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Home :: Archive :: 2004 :: February ::
Cordelia (Loss of Insolence)
The Shakespeare Conference: SHK 15.0499  Friday, 20 February 2004

[1]     From:   Terence Hawkes <
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        Date:   Thursday, 19 Feb 2004 12:57:55 -0500
        Subj:   SHK 15.0480 Cordelia (Loss of Insolence)

[2]     From:   Peter Bridgman <
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        Date:   Thursday, 19 Feb 2004 19:58:19 -0000
        Subj:   Re: SHK 15.0480 Cordelia (Loss of Insolence)


[1]-----------------------------------------------------------------
From:           Terence Hawkes <
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Date:           Thursday, 19 Feb 2004 12:57:55 -0500
Subject: Cordelia (Loss of Insolence)
Comment:        SHK 15.0480 Cordelia (Loss of Insolence)

Ed Taft probes unerringly to the heart of King Lear:

'The whole play reenacts an incest-ridden past, and the consequences of
it in the present.'

It's been pointed out many times that the continued absence of Mrs. Lear
is crucial to this situation. SHAKSPER contributors will be aware that
the authorities have repeatedly failed to make contact with her. Her
social worker reports a context of domestic violence, and multi-agency
assessment was never able to produce closure.  Reported sightings in
-alas- the King's Cross area continue to be inconclusive. Lear's
involvement in the traffic in illegal immigrants (usually disguised as
knights) is of course well established and may be a factor. However, we
must now face the possibility that his crime is even more appalling than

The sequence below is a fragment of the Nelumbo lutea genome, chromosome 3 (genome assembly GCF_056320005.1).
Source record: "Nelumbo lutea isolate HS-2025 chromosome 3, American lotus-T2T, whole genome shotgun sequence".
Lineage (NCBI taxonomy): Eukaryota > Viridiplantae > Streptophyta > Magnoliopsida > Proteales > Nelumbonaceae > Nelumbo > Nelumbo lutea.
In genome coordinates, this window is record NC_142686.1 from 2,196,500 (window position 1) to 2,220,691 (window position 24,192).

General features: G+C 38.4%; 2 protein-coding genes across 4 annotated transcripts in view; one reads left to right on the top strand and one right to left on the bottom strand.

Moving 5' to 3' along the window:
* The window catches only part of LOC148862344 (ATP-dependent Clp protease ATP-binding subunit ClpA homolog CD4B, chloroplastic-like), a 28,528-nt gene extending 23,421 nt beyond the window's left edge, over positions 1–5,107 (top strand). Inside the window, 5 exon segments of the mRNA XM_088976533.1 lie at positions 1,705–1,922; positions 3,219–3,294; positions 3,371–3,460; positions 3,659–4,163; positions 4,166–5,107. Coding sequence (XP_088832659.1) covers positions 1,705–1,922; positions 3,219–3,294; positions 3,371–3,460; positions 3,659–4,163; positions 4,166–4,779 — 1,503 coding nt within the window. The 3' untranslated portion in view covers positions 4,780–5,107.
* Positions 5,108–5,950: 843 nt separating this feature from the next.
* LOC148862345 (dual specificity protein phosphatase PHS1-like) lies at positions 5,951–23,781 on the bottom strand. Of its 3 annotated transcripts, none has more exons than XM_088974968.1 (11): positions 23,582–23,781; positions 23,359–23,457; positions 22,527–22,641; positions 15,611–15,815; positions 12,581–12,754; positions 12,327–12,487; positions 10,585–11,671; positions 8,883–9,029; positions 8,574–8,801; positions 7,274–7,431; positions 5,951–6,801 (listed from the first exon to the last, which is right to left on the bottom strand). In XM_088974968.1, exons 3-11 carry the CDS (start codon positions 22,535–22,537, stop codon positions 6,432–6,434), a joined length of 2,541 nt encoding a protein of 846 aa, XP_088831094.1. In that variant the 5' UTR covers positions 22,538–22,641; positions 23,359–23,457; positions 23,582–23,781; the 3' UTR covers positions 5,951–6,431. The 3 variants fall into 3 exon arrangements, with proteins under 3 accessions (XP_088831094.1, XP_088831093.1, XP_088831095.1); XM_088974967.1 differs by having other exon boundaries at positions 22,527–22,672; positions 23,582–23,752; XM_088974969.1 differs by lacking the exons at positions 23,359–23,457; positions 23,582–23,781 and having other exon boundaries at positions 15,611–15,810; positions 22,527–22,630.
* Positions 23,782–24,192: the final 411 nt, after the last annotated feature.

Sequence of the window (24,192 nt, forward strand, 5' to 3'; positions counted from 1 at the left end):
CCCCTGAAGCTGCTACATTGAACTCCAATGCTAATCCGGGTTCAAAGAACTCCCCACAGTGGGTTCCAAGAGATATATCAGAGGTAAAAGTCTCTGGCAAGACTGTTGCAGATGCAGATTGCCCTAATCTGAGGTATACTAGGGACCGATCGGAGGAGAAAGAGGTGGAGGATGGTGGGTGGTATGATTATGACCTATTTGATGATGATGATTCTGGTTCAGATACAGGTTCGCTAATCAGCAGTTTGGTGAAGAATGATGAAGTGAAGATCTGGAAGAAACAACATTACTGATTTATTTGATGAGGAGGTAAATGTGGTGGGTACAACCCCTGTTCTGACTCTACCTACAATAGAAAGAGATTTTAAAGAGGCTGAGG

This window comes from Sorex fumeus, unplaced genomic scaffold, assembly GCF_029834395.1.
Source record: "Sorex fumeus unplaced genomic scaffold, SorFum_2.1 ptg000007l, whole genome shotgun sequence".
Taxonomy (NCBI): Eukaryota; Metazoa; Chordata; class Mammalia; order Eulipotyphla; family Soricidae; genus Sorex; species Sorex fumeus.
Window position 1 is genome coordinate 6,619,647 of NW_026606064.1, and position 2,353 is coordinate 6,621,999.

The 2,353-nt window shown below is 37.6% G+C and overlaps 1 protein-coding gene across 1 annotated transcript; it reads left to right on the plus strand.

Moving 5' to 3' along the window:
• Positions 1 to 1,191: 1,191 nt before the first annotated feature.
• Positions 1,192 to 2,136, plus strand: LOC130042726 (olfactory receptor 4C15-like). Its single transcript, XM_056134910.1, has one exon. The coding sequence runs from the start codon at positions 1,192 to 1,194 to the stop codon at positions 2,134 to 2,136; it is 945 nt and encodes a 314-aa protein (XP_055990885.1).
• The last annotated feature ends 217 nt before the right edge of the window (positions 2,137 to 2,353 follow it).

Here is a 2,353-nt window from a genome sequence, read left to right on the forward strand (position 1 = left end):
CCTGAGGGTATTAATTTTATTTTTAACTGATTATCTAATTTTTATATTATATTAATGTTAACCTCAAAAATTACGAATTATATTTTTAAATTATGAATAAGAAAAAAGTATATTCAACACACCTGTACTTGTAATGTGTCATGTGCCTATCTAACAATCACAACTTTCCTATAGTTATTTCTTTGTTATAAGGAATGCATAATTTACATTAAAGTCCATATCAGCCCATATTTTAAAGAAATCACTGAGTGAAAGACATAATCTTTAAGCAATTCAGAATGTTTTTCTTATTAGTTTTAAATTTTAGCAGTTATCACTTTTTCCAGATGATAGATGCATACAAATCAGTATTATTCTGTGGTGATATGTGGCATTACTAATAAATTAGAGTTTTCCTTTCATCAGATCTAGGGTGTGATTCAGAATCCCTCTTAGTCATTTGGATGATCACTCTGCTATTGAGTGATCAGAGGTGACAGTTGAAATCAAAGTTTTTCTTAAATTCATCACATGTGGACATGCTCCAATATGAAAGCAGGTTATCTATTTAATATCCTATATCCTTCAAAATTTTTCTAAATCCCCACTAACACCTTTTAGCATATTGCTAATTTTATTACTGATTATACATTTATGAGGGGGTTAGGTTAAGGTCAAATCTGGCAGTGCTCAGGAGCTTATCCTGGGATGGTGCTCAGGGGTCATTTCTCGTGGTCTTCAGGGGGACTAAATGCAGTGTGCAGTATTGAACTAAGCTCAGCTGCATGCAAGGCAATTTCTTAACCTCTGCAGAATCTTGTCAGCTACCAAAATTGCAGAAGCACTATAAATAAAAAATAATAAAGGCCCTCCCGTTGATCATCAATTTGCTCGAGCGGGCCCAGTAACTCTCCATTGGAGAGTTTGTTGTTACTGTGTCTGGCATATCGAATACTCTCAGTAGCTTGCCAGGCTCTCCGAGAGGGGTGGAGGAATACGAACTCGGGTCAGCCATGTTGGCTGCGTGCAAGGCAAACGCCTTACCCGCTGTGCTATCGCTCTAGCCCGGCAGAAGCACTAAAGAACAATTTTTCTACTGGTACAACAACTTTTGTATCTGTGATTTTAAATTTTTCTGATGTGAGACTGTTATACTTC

Ed suggests.

Terence Hawkes

[2]-------------------------------------------------------------
From:           Peter Bridgman <
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Date:           Thursday, 19 Feb 2004 19:58:19 -0000
Subject: 15.0480 Cordelia (Loss of Insolence)
Comment:        Re: SHK 15.0480 Cordelia (Loss of Insolence)

 >Why does France, the fairytale prince, abandon Cordelia in her time of
 >greatest need?

While I find this Freudian reading totally fascinating (and I agree the
line about two birds in a cage is rather chilling) I suggest that a far
more mundane reason why a French invasion of England has to fail is that
France was a Catholic country and a successful invasion of England would
have been interpreted by the censors as sympathy for the Armada.  Also,
for Shakespeare's meaning to be read correctly by his intended audience,
it was essential that Cordelia should die.

Because King Lear is a metaphor for Elizabeth's England.  The older
generation in the play, Lear and Gloucester, represent Shakespeare's
father's generation, whose culture has been taken from them.  The
younger generation represent the ruthless new regime.  The good guys -
Kent and Edgar - moving round the country in disguise, and sending
secret letters abroad, are the hunted members of the Jesuits mission.
Men like Shakespeare's cousin Robert Southwell.  It is very interesting
that, written shortly after the Armada, this play sympathises with
foreign invaders.  And the final image of Cordelia lying dead in Lear's
arms, an inverted pieta, represents the status of the Virgin Mary in a
culture that has ripped her image out of every church and banned the
Hail Mary and the Rosary.

This interpretation of course assumes that Shakespeare was a Catholic
writer working in a culture he was deeply at odds with.  But if I'm
wrong, we might ask why King Lear was the favourite play at Douai and
Omer, and at recusant great houses in the North of England.

Peter Bridgman

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